The architect and visionary Werner Müller (1924–1995) closely studied people’s sitting habits, resulting in the development of the Relaxer, a lounge chair with a molded polyester surface. A section cut out of the backrest is folded down to support what looks like a manta ray balancing on its two fins.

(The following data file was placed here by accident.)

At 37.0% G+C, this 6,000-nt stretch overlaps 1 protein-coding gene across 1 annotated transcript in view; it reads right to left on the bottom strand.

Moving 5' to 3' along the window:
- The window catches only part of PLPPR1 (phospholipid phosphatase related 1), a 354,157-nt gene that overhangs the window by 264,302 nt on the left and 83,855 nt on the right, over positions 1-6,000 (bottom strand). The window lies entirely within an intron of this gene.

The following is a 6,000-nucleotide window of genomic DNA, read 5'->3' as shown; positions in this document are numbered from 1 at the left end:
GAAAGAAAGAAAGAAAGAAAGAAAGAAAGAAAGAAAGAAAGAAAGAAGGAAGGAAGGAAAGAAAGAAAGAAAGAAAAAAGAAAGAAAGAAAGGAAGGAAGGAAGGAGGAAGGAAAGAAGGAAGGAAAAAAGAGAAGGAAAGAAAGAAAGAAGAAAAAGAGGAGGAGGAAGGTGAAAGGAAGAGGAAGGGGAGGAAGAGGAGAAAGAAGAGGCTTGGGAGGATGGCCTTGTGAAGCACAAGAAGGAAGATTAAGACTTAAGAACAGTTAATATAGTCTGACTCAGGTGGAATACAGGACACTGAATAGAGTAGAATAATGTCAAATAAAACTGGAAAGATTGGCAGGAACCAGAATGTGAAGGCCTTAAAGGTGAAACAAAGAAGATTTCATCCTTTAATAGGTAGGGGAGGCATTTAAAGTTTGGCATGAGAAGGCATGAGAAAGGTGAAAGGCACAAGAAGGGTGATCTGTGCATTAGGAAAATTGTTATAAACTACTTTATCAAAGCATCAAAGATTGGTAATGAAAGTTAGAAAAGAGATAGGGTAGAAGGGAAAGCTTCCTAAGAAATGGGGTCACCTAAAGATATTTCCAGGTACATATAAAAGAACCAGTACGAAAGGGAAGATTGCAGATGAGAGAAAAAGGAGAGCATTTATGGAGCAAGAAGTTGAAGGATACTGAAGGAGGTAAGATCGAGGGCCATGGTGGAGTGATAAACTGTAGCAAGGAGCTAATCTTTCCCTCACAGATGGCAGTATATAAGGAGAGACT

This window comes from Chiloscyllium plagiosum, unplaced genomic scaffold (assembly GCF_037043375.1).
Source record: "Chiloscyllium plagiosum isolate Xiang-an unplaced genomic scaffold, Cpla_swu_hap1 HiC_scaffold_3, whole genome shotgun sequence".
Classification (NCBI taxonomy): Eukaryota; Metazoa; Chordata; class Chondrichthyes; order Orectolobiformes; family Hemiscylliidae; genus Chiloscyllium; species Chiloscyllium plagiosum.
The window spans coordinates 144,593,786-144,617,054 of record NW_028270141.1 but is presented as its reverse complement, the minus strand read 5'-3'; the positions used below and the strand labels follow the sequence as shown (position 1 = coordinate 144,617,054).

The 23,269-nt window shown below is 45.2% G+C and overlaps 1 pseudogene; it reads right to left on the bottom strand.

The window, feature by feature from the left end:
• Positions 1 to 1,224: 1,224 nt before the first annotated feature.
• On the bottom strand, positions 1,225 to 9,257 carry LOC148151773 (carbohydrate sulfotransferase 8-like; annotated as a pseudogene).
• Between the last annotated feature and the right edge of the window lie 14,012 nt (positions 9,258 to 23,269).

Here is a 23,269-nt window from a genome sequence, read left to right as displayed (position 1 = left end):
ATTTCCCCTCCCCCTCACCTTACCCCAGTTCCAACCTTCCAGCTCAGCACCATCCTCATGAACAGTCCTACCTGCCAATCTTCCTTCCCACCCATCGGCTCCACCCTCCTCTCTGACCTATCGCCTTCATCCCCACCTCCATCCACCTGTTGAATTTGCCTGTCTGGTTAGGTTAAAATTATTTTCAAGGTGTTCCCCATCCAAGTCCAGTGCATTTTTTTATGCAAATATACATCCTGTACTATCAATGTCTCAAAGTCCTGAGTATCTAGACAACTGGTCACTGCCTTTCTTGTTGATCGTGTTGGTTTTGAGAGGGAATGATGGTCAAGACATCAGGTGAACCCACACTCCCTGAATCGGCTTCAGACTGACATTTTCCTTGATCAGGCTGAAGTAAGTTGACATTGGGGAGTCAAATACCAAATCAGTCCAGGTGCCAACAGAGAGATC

Werner Müller, who is also known as “Seepark-Müller” or by his pseudonym W. M. Anderwerd, was an architect, designer, inventor, and journalist. He studied architecture at ETH Zürich, with additional training in landscape architecture. In 1956, he quickly made a name for himself with his building project for the Lake Zurich basin. A more reduced 1974 version of the project, which originally included a car-free park and various superstructures, was, however, defeated in a referendum, as was Müller’s plan for the Summer Olympic Games in Zurich. Apart from his ideas for the use of technological innovations in urban planning, such as the Compact-Bahn, an urban monorail (1973), Müller made his mark with his fountain pen for the blind, cubed milk, and nonslip underwear. His furniture is less well known but is similarly characterized by an uncompromising attitude. Müller describes the Relaxer as the deck chair’s domesticated brother, allowing lounging to be relocated from the terrace or balcony indoors. His goal was to improve the ergonomics of the resting position—the transitional stage between sitting and reclining—for although people spend much of their time sitting down, they often do it incorrectly. Despite being molded, the three-legged chairs seem as though they were cut and formed from a single surface. The lounge chair and accompanying footstool were produced in small series in the color variations red, blue-violet, and white. They were sold by Wohnbedarf and Jürg Bally, and were used in various settings, including an indoor swimming pool in Zurich. (Renate Menzi)